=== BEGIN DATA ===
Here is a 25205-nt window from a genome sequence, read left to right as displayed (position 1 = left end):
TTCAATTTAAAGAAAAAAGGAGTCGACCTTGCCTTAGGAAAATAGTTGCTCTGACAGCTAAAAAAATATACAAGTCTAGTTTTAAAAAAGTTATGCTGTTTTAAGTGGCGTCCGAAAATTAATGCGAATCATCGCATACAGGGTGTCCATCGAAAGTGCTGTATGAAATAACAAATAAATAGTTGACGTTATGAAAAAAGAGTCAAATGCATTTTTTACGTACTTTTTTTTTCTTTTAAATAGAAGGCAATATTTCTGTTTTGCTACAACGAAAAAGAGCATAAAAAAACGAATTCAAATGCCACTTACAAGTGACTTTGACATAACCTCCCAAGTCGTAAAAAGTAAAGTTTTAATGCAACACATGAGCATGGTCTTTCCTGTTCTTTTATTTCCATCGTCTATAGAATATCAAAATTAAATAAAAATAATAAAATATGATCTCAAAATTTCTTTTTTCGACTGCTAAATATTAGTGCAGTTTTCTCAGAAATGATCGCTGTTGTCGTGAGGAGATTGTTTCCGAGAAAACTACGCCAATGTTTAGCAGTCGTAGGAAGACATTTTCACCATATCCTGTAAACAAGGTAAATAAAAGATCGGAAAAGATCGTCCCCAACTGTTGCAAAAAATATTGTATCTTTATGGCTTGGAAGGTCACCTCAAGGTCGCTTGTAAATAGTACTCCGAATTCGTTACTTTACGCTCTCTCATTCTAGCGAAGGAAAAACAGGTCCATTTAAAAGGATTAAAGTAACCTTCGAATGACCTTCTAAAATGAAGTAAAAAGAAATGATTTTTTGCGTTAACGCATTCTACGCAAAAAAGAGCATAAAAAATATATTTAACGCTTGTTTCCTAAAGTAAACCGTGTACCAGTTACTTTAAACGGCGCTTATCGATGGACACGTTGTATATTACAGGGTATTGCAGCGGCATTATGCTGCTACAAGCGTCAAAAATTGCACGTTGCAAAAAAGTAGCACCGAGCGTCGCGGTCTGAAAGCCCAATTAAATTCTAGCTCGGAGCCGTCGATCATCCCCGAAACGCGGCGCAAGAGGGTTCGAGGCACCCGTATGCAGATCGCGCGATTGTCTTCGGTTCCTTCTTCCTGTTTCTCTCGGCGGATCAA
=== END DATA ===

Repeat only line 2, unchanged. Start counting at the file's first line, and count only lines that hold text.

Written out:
TTCAATTTAAAGAAAAAAGGAGTCGACCTTGCCTTAGGAAAATAGTTGCTCTGACAGCTAAAAAAATATACAAGTCTAGTTTTAAAAAAGTTATGCTGTTTTAAGTGGCGTCCGAAAATTAATGCGAATCATCGCATACAGGGTGTCCATCGAAAGTGCTGTATGAAATAACAAATAAATAGTTGACGTTATGAAAAAAGAGTCAAATGCATTTTTTACGTACTTTTTTTTTCTTTTAAATAGAAGGCAATATTTCTGTTTTGCTACAACGAAAAAGAGCATAAAAAAACGAATTCAAATGCCACTTACAAGTGACTTTGACATAACCTCCCAAGTCGTAAAAAGTAAAGTTTTAATGCAACACATGAGCATGGTCTTTCCTGTTCTTTTATTTCCATCGTCTATAGAATATCAAAATTAAATAAAAATAATAAAATATGATCTCAAAATTTCTTTTTTCGACTGCTAAATATTAGTGCAGTTTTCTCAGAAATGATCGCTGTTGTCGTGAGGAGATTGTTTCCGAGAAAACTACGCCAATGTTTAGCAGTCGTAGGAAGACATTTTCACCATATCCTGTAAACAAGGTAAATAAAAGATCGGAAAAGATCGTCCCCAACTGTTGCAAAAAATATTGTATCTTTATGGCTTGGAAGGTCACCTCAAGGTCGCTTGTAAATAGTACTCCGAATTCGTTACTTTACGCTCTCTCATTCTAGCGAAGGAAAAACAGGTCCATTTAAAAGGATTAAAGTAACCTTCGAATGACCTTCTAAAATGAAGTAAAAAGAAATGATTTTTTGCGTTAACGCATTCTACGCAAAAAAGAGCATAAAAAATATATTTAACGCTTGTTTCCTAAAGTAAACCGTGTACCAGTTACTTTAAACGGCGCTTATCGATGGACACGTTGTATATTACAGGGTATTGCAGCGGCATTATGCTGCTACAAGCGTCAAAAATTGCACGTTGCAAAAAAGTAGCACCGAGCGTCGCGGTCTGAAAGCCCAATTAAATTCTAGCTCGGAGCCGTCGATCATCCCCGAAACGCGGCGCAAGAGGGTTCGAGGCACCCGTATGCAGATCGCGCGATTGTCTTCGGTTCCTTCTTCCTGTTTCTCTCGGCGGATCAA